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“For once, we’re united”: How protestors in Lebanon are rejecting sectarianism

What began as anger against a "WhatsApp tax" has grown into a protest movement that crosses class and religion

By Lizzie Porter  

Protestors in Beirut gathering in October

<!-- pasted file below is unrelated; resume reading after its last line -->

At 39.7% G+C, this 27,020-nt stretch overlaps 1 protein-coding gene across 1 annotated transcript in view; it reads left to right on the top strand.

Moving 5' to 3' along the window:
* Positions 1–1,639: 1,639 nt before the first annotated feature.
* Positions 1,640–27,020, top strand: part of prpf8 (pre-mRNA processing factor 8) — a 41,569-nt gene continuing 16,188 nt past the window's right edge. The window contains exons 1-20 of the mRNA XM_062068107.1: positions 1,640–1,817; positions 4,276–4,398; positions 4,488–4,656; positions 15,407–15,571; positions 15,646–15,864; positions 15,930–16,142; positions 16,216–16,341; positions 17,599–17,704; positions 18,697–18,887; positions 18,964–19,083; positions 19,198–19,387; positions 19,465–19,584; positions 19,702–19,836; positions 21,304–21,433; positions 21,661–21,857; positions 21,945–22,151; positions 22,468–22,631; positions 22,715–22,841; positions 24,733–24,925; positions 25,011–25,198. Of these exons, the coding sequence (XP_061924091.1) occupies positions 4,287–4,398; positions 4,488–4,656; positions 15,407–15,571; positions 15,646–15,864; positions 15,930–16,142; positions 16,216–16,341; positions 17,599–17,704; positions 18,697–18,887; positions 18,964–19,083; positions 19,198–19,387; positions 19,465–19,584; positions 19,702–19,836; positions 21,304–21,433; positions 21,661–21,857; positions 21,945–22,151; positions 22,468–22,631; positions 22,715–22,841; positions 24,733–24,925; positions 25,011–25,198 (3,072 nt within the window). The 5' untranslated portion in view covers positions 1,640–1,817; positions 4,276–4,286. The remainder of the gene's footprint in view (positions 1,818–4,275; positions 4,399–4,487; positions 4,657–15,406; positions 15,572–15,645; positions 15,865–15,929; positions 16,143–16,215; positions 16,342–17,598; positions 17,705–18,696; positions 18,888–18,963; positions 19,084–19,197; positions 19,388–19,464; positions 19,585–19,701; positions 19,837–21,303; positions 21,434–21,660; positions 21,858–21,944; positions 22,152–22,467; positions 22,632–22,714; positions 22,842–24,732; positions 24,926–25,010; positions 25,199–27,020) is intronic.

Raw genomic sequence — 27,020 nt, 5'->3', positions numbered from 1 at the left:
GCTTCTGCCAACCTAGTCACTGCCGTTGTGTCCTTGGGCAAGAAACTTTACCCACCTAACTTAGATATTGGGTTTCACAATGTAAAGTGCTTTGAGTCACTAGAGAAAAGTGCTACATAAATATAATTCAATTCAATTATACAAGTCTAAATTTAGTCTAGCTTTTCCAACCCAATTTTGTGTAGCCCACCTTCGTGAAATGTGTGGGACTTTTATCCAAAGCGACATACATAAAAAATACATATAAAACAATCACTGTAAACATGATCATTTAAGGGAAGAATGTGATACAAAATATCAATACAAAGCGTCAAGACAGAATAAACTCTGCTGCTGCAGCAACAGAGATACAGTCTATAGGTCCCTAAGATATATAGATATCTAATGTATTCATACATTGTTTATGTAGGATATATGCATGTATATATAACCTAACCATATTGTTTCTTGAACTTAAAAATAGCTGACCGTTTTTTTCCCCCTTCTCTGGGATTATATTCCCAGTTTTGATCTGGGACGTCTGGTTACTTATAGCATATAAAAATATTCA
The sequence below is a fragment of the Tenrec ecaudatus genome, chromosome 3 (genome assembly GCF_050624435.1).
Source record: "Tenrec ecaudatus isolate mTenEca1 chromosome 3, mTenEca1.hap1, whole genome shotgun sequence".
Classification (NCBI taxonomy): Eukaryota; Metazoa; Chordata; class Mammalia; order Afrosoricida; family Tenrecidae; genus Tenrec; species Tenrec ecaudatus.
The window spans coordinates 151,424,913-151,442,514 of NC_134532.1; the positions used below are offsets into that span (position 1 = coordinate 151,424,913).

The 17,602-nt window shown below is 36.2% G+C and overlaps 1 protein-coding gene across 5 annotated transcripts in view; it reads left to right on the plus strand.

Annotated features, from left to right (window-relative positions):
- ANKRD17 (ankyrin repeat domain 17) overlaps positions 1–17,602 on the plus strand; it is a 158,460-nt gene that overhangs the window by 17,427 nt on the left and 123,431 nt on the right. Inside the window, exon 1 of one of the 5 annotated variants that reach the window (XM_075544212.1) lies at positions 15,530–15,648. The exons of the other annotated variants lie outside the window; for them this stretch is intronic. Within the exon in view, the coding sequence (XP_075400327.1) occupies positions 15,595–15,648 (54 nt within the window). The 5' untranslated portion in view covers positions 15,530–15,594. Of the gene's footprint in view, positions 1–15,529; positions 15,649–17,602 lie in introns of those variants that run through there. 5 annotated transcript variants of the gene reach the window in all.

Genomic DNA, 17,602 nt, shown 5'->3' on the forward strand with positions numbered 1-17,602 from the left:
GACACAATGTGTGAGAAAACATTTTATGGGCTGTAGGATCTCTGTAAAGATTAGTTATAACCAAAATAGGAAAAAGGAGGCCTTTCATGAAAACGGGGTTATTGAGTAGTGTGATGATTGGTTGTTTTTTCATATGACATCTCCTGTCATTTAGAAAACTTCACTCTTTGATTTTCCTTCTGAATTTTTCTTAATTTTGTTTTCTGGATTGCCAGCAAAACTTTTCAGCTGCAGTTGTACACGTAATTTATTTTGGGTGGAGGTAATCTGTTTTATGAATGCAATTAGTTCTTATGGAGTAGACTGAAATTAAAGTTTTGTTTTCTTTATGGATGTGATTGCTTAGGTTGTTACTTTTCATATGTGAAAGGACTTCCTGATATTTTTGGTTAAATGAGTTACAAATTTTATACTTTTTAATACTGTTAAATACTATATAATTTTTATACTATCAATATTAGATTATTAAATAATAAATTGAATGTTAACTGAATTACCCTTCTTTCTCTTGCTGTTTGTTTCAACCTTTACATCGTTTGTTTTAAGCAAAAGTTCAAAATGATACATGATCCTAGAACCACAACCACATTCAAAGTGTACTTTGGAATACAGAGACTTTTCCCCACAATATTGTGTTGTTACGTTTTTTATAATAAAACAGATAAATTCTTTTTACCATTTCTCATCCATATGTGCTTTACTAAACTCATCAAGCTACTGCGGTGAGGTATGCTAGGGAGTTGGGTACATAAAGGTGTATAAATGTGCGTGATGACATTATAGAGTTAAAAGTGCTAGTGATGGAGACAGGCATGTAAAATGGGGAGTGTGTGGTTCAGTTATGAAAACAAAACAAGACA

Three times in the past three years, 47-year-old Mona Salam has opened a small shop selling foodstuffs and clothes. All three times, the shop has failed—a result of Lebanon’s stagnant economy. Those failures have had an impact on her mental health—she now relies on her family to cover living costs, and antidepressants to get through the day. “We have reached a point of no return,” she told me last week, as she joined protestors on Martyrs’ Square in central Beirut. Sung…

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